The protective restrictions which govern the style, size, mass, site, and planting of every building and lot are almost feudal in their exactions, but only thus can a city be built which will afford each citizen equal share in beauty and utility. And yet we leave our full-grown cities to their own devices and hope that blind unguided instinct will make them sightly without restraint or plan.
It would be fine if the town planners and town boosters would get together, if some of the energy of the one could be made available for the other and some of the vision of the other could be made available for the one. Those hard-headed chambers of commerce, thinking in terms of pay rolls, bank clearings, and real-estate developments, need to learn the economic value of beauty. ' Beauty ’ is a vague word, hard to define, but it is clear that no town or city left to grow at its own sweet will ever achieves it.
How strange it is that the works of Nature left alone produce qualities which delight the eye, while the works of man inevitably result in ugliness. A tree permitted to work out its natural destiny grows into a magnificent landmark; a group of trees blends into a delightful landscape and harmonizes with mountain, plain, and sky. A house, a village, a factory, a group of workingmen’s cottages, no matter how efficient and practical and well built, never by any accident form a perfect composition. Two buildings side by side, each a good design in itself, will not compose unless the architects have collaborated to that end.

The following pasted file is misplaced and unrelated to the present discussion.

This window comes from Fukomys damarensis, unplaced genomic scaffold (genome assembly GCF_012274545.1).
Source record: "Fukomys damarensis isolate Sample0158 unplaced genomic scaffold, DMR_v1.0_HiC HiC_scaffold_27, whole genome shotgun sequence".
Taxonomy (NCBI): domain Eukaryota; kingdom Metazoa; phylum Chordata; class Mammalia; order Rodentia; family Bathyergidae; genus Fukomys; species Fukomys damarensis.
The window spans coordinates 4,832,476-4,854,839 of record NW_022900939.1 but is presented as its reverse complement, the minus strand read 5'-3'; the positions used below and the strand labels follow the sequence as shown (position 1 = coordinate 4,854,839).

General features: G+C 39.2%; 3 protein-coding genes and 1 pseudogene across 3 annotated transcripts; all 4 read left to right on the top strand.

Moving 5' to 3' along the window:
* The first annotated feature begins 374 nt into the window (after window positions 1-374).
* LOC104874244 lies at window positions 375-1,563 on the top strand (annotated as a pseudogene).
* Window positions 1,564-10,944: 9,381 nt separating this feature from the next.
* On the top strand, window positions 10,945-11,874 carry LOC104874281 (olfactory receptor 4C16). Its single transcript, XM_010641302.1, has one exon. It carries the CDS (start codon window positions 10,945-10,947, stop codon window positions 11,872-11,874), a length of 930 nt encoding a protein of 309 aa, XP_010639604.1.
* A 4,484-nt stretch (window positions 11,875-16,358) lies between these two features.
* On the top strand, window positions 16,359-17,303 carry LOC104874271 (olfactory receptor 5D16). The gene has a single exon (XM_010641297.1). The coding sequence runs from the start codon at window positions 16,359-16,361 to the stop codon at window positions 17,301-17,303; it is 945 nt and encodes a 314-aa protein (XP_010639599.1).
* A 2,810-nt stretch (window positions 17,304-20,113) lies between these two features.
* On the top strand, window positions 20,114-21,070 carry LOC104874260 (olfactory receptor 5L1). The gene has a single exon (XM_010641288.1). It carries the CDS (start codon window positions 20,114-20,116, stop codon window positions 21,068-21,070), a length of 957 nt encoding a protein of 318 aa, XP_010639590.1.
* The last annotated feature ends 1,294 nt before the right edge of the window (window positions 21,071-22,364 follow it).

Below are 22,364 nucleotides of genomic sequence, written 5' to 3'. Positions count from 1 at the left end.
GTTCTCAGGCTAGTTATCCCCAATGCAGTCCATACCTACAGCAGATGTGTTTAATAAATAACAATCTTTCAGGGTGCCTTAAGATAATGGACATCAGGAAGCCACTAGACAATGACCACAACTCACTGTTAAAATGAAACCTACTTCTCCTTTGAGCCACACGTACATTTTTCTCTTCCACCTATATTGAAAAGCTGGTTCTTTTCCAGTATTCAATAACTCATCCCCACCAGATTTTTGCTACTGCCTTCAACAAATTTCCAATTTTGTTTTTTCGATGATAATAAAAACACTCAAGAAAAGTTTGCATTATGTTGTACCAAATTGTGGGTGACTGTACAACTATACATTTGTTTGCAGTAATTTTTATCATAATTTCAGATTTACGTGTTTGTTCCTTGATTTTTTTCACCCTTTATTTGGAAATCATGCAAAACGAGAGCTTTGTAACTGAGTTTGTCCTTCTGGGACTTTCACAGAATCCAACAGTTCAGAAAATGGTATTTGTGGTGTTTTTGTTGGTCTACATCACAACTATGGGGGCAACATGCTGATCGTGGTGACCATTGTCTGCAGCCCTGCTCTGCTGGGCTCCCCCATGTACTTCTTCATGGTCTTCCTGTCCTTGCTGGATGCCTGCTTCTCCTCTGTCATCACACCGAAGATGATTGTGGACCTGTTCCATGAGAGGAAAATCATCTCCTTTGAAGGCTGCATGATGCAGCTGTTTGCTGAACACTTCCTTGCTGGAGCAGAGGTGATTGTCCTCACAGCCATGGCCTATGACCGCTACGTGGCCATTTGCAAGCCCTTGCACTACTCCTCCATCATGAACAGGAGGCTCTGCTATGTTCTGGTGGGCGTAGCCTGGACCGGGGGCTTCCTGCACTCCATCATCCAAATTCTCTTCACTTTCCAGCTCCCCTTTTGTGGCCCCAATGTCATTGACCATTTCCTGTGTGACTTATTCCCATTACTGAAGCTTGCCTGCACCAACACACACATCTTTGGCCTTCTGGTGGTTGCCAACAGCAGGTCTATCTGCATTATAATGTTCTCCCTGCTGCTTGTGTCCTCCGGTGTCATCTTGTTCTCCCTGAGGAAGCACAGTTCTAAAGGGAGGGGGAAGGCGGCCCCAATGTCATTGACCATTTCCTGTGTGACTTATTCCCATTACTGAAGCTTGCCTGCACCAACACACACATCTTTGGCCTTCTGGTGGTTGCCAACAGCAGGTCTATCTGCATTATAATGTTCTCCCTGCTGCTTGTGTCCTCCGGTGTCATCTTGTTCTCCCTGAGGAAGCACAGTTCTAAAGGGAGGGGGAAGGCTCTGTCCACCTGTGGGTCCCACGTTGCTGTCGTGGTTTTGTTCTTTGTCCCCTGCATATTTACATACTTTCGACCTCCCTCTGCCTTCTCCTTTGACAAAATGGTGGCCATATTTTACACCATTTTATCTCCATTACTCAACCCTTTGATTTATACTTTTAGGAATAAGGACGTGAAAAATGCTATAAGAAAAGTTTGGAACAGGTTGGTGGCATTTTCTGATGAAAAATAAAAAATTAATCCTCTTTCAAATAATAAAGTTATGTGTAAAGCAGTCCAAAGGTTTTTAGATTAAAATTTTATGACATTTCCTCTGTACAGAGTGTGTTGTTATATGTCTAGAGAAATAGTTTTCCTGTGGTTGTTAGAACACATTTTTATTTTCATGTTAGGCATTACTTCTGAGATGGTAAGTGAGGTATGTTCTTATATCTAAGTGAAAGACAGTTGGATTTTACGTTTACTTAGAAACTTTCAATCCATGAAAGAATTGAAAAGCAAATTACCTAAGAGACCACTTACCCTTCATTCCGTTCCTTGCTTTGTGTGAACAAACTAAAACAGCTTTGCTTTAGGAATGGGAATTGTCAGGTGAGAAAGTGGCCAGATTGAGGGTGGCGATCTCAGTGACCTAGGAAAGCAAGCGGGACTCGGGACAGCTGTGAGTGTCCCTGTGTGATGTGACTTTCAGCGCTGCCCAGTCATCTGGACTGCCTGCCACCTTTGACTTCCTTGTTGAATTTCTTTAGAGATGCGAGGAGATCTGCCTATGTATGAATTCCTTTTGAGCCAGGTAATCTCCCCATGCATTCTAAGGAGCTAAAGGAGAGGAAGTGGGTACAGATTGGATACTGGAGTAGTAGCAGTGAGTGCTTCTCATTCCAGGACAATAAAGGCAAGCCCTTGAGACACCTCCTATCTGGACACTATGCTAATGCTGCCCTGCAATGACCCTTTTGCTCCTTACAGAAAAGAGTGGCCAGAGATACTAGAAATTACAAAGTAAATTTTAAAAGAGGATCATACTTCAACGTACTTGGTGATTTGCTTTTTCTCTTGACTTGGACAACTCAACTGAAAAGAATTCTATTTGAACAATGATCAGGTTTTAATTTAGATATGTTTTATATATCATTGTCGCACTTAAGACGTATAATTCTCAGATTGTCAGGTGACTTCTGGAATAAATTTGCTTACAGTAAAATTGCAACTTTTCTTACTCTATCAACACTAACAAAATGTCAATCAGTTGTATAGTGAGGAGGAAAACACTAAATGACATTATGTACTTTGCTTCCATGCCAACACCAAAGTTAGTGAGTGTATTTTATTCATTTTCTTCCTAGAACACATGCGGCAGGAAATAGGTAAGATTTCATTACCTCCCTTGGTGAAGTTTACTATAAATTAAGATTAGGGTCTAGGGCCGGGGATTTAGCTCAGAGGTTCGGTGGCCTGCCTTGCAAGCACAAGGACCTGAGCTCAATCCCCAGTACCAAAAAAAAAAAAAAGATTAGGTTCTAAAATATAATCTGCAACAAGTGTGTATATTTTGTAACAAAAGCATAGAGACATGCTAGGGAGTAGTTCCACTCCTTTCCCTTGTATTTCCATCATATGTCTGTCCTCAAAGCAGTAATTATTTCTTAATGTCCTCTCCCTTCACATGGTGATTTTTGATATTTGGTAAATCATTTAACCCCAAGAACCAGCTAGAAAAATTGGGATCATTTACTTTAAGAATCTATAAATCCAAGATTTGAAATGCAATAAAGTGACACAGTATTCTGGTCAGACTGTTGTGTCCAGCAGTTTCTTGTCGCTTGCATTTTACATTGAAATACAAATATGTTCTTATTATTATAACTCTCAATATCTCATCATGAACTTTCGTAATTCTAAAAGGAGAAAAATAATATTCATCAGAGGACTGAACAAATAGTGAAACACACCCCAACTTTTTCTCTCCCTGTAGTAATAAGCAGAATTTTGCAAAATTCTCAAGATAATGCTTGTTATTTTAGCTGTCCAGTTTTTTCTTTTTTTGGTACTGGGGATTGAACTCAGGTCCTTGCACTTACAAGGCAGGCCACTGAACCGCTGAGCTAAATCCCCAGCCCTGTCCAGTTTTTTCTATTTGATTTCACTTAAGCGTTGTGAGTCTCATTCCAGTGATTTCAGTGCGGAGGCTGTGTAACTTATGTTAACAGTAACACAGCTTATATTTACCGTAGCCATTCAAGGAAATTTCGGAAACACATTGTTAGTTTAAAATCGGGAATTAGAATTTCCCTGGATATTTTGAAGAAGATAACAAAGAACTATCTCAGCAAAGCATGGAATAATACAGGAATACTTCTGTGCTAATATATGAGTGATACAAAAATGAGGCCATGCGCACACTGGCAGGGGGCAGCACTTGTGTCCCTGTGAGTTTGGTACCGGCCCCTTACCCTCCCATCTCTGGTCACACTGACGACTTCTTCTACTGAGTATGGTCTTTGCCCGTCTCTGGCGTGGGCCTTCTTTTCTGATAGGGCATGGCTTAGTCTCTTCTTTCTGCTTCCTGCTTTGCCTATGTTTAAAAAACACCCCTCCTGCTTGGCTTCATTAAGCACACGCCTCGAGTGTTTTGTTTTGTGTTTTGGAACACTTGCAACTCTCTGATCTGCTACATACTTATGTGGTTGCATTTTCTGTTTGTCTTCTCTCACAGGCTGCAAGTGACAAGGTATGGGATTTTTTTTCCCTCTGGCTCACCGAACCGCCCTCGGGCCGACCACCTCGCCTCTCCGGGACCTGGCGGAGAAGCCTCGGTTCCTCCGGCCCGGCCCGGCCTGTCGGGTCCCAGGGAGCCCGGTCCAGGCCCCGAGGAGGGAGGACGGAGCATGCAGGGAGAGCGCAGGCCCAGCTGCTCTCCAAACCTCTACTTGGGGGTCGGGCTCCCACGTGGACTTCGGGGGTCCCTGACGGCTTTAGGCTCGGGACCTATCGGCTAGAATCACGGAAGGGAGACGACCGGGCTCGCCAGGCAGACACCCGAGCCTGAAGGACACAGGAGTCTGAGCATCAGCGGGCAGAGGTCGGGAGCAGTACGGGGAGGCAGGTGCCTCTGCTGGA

Even the picturesque old towns of the Middle Ages which we go abroad to see are not the result of chance, nor are they the expression of a more artistic age than ours. The rank and file of people at that time had no keener eye for the picturesque than we have; the instinct for composition did not come naturally to them. Those picture towns of England and France were the result of feudal fiat to please a beautyloving potentate. They were planned as a unit by an architect who, however little he knew of open plumbing and central heating, had an unerring eye for beauty. They were planned from the prince’s point of view, with no thought of the common people, — or of us, for that matter, — and the common people got little good out of them. They, too, were part of the scenery. The picturesque beauty of the setting was little compensation to them for the discomfort of attractive cottages which helped to compose the view of the lord of the manor. What those old kings and popes and archbishops aimed at was a pleasance, — something to delight the eye, — and they got it; walled gardens and pleached alleys and oriel windows rather than sanitary plumbing, drainage, sunlight, and health for their people.
Our modern city fathers go to the other extreme and think too constantly of financial return from the material aspects of city life and too little about the effect of the whole, the attractiveness of the town and its relation to the surrounding country. So, when they come to advertise, what they offer seems but little better than the dull conditions we have at home.
Charles H. Cheney, the man behind much that inspires one in the planning of Palos Verdes, insists that architects and landscape artists must be added to planning commissions to make sure of beauty and check the economic waste which springs from ugliness. He says:
There is an almost universal lack of understanding of the importanee of architecture and its inseparable setting, landscape architecture, which together form the background or environment for all the people of this country, particularly where they are grouped together in cities.
Over 500 American cities are now reported by the Department of Commerce to have city-planning commissions. Yet, with the exception of St. Louis and a very few other cities, there are seldom architects on these commissions, and if there are, they do not seem to know what to do.
Scarcely any real æsthetic considerations have been included in American city planning to date. Meanwhile there is enormous economic loss everywhere because of the bad design and planning of both individual and group buildings and of off-color structures which must be scrapped and replaced in a few years.